Once upon a time, though it was not in my time or in your time, or in anybody else’s time, there was a great King who had an only son, the Prince and Heir who was about to come of age. So the King sent round a herald who should blow his trumpet at every four corners where two roads met. And when the people came together he would call out, “O yes, O yes, O yes, know ye that His Grace the King will give on Monday sennight”—that meant seven nights or a week after—“a Royal Ball to which all maidens of noble birth are hereby summoned; and be it furthermore known unto you that at this ball his Highness the Prince will select unto himself a lady that shall be his bride and our future Queen. God save the King.”
Now there was among the nobles of the King’s Court one who had married twice, and by the first marriage he had but one daughter, and as she was growing up her father thought that she ought to have some one to look after her. So he married again, a lady with two daughters, and his new wife, instead of caring for his daughter, thought only of her own and favoured them in every way. She would give them beautiful dresses but none to her step-daughter who had only to wear the cast-off clothes of the other two. The noble’s daughter was set to do all the drudgery of the house, to attend the kitchen fire, and had naught to sleep on but the heap of cinders raked out in the scullery; and that is why they called her Cinder-Maid. And no one took pity on her and she would go and weep at her mother’s grave where she had planted a hazel tree, under which she sat.
You can imagine how excited they all were when they heard the King’s proclamation called out by the herald. “What shall we wear, mother; what shall we wear?” cried out the two daughters, and they all began talking about which dress should suit the one and what dress should suit the other, but when the father suggested that Cinder-Maid should also have a dress they all cried out: “What, Cinder-Maid going to the King’s Ball; why, look at her, she would only disgrace us all.” And so her father held his peace.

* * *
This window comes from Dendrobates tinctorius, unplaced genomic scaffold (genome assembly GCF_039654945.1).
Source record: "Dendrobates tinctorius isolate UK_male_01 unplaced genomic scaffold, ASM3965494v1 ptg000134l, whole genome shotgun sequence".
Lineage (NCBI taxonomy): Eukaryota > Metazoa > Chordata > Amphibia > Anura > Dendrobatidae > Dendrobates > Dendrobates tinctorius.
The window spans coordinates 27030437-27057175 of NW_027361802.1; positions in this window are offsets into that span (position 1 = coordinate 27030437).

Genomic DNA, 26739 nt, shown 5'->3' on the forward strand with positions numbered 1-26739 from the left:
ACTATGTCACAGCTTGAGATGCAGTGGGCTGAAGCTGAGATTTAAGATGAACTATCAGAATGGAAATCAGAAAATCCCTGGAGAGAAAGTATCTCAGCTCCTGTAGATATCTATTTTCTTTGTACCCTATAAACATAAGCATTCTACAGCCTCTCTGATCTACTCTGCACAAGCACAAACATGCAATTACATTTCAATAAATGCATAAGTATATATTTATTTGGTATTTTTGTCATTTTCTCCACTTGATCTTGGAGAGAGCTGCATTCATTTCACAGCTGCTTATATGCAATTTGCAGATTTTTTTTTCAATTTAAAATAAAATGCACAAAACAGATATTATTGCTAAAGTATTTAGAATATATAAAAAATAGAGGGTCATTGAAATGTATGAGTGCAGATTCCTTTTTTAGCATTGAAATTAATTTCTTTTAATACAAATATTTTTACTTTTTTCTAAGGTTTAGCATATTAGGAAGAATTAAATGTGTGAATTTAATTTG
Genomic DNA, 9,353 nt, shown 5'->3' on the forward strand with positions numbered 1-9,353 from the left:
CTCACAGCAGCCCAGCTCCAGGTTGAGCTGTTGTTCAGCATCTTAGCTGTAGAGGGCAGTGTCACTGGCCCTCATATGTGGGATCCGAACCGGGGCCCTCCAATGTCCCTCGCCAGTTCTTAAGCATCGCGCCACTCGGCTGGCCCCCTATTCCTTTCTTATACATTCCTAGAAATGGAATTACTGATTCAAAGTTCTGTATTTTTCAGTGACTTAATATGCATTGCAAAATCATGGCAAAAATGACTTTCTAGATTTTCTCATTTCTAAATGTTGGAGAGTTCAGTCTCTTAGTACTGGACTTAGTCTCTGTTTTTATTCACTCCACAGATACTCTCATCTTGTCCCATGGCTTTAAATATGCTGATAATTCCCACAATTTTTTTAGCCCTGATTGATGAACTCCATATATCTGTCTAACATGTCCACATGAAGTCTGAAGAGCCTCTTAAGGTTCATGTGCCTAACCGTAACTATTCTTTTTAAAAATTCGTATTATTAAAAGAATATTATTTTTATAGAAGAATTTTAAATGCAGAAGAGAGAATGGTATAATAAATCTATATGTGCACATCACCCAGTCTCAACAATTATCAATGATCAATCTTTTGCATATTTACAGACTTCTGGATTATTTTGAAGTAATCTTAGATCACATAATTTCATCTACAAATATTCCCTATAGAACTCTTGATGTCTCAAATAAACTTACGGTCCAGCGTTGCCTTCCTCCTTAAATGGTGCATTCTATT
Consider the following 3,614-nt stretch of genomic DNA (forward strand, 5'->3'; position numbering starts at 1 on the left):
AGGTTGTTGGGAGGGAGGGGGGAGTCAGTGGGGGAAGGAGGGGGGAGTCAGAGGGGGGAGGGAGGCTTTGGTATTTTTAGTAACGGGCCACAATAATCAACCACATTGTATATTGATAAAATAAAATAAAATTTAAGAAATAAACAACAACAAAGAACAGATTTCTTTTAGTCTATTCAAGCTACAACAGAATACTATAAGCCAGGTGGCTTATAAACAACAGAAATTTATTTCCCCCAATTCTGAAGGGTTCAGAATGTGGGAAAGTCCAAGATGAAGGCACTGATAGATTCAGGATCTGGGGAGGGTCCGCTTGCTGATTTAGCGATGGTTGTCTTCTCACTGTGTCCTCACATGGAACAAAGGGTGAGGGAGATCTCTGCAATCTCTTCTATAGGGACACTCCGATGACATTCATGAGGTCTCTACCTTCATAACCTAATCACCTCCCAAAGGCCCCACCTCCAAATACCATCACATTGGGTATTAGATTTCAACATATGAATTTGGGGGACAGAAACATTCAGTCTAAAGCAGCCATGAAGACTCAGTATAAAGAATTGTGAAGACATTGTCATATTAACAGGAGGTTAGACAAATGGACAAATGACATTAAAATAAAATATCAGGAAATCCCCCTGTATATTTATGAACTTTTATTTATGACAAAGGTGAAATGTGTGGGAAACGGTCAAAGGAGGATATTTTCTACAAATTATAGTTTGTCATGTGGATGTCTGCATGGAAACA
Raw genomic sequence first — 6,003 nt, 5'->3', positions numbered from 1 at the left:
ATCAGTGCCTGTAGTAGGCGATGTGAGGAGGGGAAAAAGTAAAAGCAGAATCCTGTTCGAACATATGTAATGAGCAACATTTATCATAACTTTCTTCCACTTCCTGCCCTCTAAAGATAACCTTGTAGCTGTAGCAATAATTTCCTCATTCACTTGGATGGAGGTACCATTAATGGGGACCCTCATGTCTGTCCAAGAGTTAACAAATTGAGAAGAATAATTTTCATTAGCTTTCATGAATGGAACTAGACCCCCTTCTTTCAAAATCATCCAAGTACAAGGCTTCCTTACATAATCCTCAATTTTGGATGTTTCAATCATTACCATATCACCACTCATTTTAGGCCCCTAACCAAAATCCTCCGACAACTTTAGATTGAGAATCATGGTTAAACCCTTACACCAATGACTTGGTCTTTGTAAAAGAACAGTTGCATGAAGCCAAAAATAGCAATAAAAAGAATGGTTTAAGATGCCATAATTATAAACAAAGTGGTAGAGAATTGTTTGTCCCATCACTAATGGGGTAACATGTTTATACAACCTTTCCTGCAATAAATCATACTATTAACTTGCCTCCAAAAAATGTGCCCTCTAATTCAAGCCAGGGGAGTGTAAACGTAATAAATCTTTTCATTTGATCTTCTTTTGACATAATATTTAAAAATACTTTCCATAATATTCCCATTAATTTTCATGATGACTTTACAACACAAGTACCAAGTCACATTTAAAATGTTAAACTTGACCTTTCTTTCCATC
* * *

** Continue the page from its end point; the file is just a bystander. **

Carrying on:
Now when the night came for the Royal Ball Cinder-Maid had to help the two sisters to dress in their fine dresses and saw them drive off in the carriage with her father and their mother. But she went to her own mother’s grave and sat beneath the hazel tree and wept and cried out:
“Tree o’mine, O tree o’me,
With my tears I’ve watered thee;
Make me a lady fair to see,
Dress me as splendid as can be.”
And with that the little bird on the tree called out to her,
“Cinder-Maid, Cinder-Maid, shake the tree,
Open the first nut that you see.”
So Cinder-Maid shook the tree and the first nut that fell she took up and opened, and what do you think she saw?—a beautiful silk dress blue as the heavens, all embroidered with stars, and two little lovely shoon made of shining copper. And when she had dressed herself the hazel tree opened and from it came a coach all made of copper with four milk-white horses, with coachman and footmen all complete. And as she drove away the little bird called out to her:
“Be home, be home ere mid-o’night
Or else again you’ll be a fright.”
When Cinder-Maid entered the ball-room she was the loveliest of all the ladies and the Prince, who had been dancing with her step-sisters, would only dance with her. But as it came towards midnight Cinder-Maid remembered what the little bird had told her and slipped away to her carriage. And when the Prince missed her he went to the guards at the Palace door and told them to follow the carriage. But Cinder-Maid when she saw this, called out:
“Mist behind and light before,
Guide me to my father’s door.”
And when the Prince’s soldiers tried to follow her there came such a mist that they couldn’t see their hands before their faces. So they couldn’t find which way Cinder-Maid went.
From European Folk and Fairy Tales, by Joseph Jacobs.New York: G. P. Putnam's Sons, 1916.